A sample text widget

Etiam pulvinar consectetur dolor sed malesuada. Ut convallis euismod dolor nec pretium. Nunc ut tristique massa.

Nam sodales mi vitae dolor ullamcorper et vulputate enim accumsan. Morbi orci magna, tincidunt vitae molestie nec, molestie at mi. Nulla nulla lorem, suscipit in posuere in, interdum non magna.

Learning to Die in the Anthropocene

Roy Scranton’s NY Times Op-Ed  stands as a scathing indictment of all those pursuing climate change adaptation.  Scranton argues that our civilization is already dead, we must accept that and build a new world.  Adaptationists work to build a more-of-the-same world, just with sea walls and water-proof cellars.

But of course, even if it is dying, our civilization is not yet dead.  It might not even be dying.  It might be on the cusp of technological break-throughs that transform it in dramatic, unforeseeable ways.

Scranton is like a 21st Century Ernst Junger, writing a new Storm of Steel.  His essay is an ode to death and destruction. Like Alan Weisman’s The World Without Us, it is a macho-masochist love song to annihilation.

Powerful and provocative, the appeal of such hype wears off quickly.  It’s like a lazy afternoon fantasy that dissipates in the faintest breeze.

Because, really, we (our collective civilization) aren’t dead.  Really, we will not die off because of global warming.  Really, we will not get out of this pickle so quickly or with so little time for niggly-detailed-working-out-of-how-to-get-through-this.  The process could be horrible.  Many people no doubt will die.  But there will be no definitive whole-globe cataclysm of death and destruction merely because of global warming.  Of course, we live permanently under the threat of nuclear annihilation, but that is not cause or consequence of global warming.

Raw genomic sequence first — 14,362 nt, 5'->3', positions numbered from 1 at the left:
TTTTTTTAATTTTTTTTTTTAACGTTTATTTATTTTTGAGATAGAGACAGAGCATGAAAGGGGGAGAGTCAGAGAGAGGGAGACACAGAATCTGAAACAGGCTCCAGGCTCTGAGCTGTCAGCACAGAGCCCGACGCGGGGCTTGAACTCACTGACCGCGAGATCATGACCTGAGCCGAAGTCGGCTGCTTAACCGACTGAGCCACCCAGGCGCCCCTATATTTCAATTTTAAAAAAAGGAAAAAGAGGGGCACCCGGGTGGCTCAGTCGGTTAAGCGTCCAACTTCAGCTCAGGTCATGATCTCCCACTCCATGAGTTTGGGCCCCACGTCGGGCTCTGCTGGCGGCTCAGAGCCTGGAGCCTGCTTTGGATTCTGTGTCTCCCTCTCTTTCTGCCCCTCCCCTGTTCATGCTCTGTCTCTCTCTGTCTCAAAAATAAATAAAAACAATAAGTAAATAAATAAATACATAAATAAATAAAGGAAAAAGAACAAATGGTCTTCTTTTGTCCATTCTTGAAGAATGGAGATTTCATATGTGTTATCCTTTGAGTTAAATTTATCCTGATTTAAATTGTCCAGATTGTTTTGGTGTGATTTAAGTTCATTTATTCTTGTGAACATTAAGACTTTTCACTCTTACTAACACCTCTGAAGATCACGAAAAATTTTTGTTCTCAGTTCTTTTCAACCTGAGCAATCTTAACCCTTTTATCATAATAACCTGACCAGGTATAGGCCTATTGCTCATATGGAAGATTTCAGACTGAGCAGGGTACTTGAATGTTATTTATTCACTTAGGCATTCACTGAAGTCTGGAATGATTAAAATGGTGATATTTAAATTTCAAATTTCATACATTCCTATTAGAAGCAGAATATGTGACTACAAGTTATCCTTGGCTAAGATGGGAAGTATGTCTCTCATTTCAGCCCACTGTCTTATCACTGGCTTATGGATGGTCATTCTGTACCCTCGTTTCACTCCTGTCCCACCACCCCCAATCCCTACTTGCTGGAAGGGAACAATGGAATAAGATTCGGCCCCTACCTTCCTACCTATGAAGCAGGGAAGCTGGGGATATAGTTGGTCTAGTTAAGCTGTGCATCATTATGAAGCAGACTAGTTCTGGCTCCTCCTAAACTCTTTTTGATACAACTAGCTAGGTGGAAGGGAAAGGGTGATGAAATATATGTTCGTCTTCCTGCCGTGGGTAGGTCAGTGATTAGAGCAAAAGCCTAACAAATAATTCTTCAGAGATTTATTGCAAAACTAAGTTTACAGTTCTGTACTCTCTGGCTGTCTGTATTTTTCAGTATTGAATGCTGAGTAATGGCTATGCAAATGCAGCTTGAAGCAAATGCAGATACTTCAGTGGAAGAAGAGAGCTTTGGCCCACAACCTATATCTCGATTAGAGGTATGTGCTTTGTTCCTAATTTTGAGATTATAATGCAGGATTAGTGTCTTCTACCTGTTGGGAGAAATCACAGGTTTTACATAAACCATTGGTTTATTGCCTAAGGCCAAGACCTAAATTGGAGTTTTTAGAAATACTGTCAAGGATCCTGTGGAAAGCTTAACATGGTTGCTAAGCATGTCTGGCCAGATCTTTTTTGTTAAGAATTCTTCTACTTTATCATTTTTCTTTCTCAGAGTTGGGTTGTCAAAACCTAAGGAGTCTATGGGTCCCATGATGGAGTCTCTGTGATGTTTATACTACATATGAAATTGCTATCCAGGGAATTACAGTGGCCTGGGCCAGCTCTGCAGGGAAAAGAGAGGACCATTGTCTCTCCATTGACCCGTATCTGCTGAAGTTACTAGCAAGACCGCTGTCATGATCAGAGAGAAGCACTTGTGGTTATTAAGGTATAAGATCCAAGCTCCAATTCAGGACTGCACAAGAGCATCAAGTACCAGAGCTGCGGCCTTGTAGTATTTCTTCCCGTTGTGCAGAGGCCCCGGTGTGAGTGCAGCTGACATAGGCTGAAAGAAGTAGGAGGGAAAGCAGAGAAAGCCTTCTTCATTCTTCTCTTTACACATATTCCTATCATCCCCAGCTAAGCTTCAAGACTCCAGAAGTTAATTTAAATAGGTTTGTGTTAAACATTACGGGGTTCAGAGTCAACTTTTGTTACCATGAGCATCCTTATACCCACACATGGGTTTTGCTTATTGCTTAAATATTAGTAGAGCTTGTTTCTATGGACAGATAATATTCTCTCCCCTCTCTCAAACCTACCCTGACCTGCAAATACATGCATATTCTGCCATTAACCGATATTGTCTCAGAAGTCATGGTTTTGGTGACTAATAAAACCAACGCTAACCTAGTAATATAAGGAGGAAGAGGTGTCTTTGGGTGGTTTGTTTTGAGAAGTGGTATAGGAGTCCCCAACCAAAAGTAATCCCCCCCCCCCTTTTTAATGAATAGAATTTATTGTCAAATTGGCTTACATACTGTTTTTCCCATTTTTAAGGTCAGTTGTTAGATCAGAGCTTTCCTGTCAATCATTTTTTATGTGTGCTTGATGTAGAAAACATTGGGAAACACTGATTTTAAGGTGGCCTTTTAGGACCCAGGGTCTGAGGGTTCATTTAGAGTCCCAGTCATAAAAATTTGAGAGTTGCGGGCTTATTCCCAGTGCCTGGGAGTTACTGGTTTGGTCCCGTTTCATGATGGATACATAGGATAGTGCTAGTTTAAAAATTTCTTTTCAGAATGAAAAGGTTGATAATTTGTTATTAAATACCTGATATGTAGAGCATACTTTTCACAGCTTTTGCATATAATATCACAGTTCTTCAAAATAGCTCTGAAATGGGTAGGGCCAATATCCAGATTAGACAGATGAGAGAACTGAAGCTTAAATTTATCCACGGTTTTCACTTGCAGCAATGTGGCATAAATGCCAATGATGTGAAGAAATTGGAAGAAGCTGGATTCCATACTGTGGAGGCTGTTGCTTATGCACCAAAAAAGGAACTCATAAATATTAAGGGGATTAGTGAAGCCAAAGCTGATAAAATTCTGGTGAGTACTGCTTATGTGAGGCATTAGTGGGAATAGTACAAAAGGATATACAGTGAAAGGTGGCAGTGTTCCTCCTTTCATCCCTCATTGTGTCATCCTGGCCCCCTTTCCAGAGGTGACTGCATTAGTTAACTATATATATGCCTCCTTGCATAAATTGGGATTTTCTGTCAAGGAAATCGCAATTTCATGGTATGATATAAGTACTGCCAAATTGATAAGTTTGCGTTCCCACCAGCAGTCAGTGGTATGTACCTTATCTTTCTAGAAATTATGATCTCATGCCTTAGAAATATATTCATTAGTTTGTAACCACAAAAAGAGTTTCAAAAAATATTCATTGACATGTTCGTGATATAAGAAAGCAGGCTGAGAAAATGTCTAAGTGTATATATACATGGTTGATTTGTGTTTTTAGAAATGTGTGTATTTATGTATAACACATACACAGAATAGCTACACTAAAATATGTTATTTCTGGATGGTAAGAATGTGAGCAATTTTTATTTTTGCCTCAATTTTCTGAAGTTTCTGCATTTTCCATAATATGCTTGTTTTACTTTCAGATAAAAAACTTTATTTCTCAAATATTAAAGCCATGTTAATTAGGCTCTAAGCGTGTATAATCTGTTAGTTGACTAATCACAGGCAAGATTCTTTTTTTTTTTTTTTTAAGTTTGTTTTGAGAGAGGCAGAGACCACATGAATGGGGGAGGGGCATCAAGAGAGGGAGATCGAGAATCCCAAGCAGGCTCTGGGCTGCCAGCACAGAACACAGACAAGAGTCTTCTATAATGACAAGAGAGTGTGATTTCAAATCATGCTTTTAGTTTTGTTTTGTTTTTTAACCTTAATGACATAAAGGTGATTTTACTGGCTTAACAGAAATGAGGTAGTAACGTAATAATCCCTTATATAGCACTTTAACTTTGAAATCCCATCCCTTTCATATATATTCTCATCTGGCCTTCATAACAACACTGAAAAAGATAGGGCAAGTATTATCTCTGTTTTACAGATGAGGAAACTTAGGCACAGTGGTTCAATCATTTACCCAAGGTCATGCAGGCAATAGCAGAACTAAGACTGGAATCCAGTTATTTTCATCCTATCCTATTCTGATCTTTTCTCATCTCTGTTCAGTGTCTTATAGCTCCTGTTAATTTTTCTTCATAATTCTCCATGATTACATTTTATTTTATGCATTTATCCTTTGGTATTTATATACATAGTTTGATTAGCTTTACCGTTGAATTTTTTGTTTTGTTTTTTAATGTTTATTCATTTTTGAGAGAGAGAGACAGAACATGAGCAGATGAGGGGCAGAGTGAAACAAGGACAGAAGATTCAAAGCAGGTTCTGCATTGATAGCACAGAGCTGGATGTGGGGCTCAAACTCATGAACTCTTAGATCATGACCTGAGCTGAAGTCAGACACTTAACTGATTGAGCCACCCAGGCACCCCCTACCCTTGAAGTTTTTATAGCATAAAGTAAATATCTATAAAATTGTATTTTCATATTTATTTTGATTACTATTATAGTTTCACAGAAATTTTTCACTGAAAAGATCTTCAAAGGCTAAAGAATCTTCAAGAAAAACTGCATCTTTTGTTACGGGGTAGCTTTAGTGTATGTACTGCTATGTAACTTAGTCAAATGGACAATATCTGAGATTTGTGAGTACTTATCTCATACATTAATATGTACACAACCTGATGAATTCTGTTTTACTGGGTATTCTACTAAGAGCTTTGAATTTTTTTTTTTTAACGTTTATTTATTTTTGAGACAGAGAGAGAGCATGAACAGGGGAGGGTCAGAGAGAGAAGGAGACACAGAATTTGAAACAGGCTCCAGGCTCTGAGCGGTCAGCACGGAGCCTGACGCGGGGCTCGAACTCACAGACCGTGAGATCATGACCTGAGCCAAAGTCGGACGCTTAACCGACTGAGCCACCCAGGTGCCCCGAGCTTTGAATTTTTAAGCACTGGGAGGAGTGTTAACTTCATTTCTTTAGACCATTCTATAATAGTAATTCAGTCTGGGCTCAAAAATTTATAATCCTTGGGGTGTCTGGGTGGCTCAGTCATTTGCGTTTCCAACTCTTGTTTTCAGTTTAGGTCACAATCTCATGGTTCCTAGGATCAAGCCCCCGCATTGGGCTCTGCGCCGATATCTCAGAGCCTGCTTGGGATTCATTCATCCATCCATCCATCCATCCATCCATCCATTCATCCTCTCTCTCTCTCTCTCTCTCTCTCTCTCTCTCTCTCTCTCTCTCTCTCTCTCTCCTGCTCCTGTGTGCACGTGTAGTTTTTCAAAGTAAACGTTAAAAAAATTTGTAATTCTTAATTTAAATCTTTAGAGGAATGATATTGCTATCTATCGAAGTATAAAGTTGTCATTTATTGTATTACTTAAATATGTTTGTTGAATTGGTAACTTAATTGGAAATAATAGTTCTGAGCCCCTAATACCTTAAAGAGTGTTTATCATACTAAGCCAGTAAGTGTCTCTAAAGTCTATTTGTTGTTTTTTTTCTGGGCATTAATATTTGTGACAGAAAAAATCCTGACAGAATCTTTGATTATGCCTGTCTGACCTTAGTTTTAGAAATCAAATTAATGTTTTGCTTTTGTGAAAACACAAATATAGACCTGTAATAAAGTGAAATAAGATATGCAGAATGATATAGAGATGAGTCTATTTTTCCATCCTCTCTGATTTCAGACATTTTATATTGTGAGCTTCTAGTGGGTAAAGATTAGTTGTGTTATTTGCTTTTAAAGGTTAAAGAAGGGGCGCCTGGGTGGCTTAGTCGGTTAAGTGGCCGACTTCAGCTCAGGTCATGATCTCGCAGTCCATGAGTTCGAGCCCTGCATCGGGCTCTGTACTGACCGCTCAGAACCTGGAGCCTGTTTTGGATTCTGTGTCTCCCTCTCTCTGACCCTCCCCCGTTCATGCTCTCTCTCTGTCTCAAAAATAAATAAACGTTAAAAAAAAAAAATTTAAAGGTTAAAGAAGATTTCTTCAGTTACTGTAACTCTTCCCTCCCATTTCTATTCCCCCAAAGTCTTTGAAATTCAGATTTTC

So, no, don’t learn to die in the anthropocene.  Learn to live.


Post-script (for a deeper cut):

Scranton describes his inspiration for making it through a tour of duty in the Iraq War and then draws on this as his model for how to “die” in the anthropocene.  He writes, “I found my way forward through an 18th-century Samurai manual, Yamamoto Tsunetomo’s “Hagakure,” which commanded: “Meditation on inevitable death should be performed daily.” Instead of fearing my end, I owned it. Every morning, after doing maintenance on my Humvee, I’d imagine getting blown up by an I.E.D., shot by a sniper, burned to death, run over by a tank, torn apart by dogs, captured and beheaded, and succumbing to dysentery. Then, before we rolled out through the gate, I’d tell myself that I didn’t need to worry, because I was already dead. The only thing that mattered was that I did my best to make sure everyone else came back alive. “If by setting one’s heart right every morning and evening, one is able to live as though his body were already dead,” wrote Tsunetomo, “he gains freedom in the Way.””

Radical acceptance leads to radical freedom would be one way of thinking about this.  But the glorification of the death and dying are not intrinsic to radical acceptance.

So please, let’s reconsider the automatic genuflection to military might.  I protested the Iraq War before it began and I protest it now.   The Iraq War was a misbegotten, illegal fiasco.  Those who served in it are to be pitied, much like the civilian victims of our ‘shock and awe’ campaign.
Scranton got through the war by cultivating a military philosophy.  Radical acceptance is a much larger vision.  It can be appropriated by the tanks-and-guns crowd, but let’s not reduce it to such a militaristic creed.

We can live in acceptance of the anthropocene without the Rambo-style.  And really, bringing such a militaristic ethos is very much “more-of-the-same”.  It is a confirmation of the militarization of climate change politics.  La plus ca change.

Leave a Reply